Book Review: The Roman Empire and the Indian Ocean

The Roman Empire and the Indian Ocean: the ancient world economy & the kingdoms of Africa, Arabia, & India, by Raoul McLaughlin. 4.5 out of 5 stars. There are some bits that are repeated between chapters on different kingdoms when the author hits information that applied to more than one area, with no in-text mention of “as seen in Chapter X”. So if you don’t recognize the name or place from a couple chapters back, you might miss the connection. And you have to make connections to see the big picture, because there is an incredible amount of information in this book. Ranging from about 100 BC to about 200 AD, the author uses modern archaeology and sources of the time to cover the extent of Rome’s trade with everything south and east of the Mediterranean. (The bibliography is 3.5 pages of very tiny print.)

A couple of odd interesting points I came away with. First, by any sane economic standards, Rome should have left Britain out of the Empire. Given they financed the imperial government largely by taxes on goods coming across the border from outside the Empire, they would have made more money if Britain was a foreign nation. On top of that the occupied territory was a money sink, providing enough taxes for three legions when it took over four to keep it pacified.

Second, if what you’re trading for is a renewable resources – incense, pearls, silk, etc. – what you’re trading back darn well better be something you can replenish as well. Trading gold and silver for anything else will not work, long term, if the precious metals never come back. (Caches of Roman coins in India, peppercorns in Arabia, and splinters of ivory in Roman warehouses are just some of the contributions archaeology made to this book.)

Third, the tighter a network of trade pulls nations together, the more likely the whole system is to collapse like a house of cards when an unforeseen catastrophe occurs. Long term drought, as seen in 1177 BC: the year civilization collapsed. The Antonine Pandemic in this book, circa 160 AD-189 AD and later. Measles, smallpox, some unholy combination of both; whatever it was, it killed about three out of ten people everywhere from the Han Chinese army to Roman miners in Britain. Many of those who survived were seriously injured; blind, halt, lame, and/or deaf. The resulting collapse may have been worse for average Roman citizens given Rome’s dependence on merchant shipping bringing in grain as well as luxuries from Egypt and beyond, but the Han regime collapsed as well.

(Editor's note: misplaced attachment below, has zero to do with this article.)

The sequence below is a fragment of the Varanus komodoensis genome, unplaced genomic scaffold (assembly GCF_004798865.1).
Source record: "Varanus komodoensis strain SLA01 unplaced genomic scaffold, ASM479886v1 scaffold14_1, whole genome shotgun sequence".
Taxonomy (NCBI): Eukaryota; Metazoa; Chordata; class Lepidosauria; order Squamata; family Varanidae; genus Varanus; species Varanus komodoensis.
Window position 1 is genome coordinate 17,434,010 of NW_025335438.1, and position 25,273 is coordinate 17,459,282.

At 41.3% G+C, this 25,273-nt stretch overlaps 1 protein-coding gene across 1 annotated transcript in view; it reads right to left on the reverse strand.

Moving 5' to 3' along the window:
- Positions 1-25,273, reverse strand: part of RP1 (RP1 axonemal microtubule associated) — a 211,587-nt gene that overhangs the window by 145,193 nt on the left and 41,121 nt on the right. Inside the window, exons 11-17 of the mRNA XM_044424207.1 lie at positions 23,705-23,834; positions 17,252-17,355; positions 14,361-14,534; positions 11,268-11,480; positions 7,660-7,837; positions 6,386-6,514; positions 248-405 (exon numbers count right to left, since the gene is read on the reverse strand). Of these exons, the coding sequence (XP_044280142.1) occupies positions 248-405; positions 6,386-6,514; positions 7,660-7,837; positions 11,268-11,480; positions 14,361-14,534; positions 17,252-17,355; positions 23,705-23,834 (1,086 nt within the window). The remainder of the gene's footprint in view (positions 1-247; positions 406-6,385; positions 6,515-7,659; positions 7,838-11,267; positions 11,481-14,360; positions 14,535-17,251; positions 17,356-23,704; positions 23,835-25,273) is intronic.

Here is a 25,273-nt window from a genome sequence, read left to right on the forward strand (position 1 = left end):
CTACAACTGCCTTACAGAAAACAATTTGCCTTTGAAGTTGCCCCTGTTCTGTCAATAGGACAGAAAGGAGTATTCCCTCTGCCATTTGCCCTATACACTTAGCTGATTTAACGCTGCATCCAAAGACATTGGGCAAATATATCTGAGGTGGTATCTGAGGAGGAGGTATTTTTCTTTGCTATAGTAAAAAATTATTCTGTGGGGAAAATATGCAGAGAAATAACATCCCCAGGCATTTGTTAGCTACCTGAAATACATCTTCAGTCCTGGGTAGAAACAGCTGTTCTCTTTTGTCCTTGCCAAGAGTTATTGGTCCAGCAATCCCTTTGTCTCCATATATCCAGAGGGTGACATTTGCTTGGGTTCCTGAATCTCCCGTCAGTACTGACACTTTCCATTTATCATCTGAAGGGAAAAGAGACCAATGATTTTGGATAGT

Fourth, despite all this, relatively free markets let the Roman Empire exist longer and work more cheaply than the later bureaucratic mess they had to establish to collect taxes directly from citizens. Swarms of merchants after individual profits are much more efficient than top-down one-size-fits-all bureaucratic regulation. A lesson I wish our own government would learn.

Some of the interesting odd tidbits in this book: Buddhist Romans. This was not a thing I was aware had existed.

The human tendency toward graffiti has left interesting archaeological evidence all over the place, including ship designs in Pompeii and international spice shipping across the Eastern Desert of Egypt to Red Sea ports.

The Roman Empire may have had some clue about scurvy on long eastern sea voyages. One pharmakoi (medicine) consignment that kept showing up was jars of quince-flavored honey, that would have been high in Vitamin C.

If you want to write a historical fiction set in ancient Rome with characters from Somalis to Tibetans, yes, they could have been there. Probably as slaves, but there. OTOH if you want to write Romans in India, they were there, too; sometimes as slaves, often as merchants, or mercenaries!

All in all, a fascinating book. I got it to get a picture of how worldwide Iron Age trade might work, and it did not disappoint. So if you’re writing in a similar setting (like, say, the Magi fandom), and you really want to get into the economic nuts and bolts, check it out. And there’s a sequel on the Silk Road!


14 thoughts on “Book Review: The Roman Empire and the Indian Ocean

  1. Quince-flavored honey, or the “quince honey” you make by stewing quince and adding lots of honey/sugar? (Which is basically a gooey preserve/jelly, but nifty because it’s pink if you hit the right temperatures at the right time.) I guess that if you wanted it to keep longer than a few months and at higher shelf temperatures, you’d put in more honey than quince.

    And yes, either way it would be full of Vitamin C. The other thing that probably goes back to Roman times is the salt-preserved lemons, limes, etc. Romans loved to put things in layers of salt, because that’s how they made fish for garum. But preserving most things was a less stinky business than preserving fish.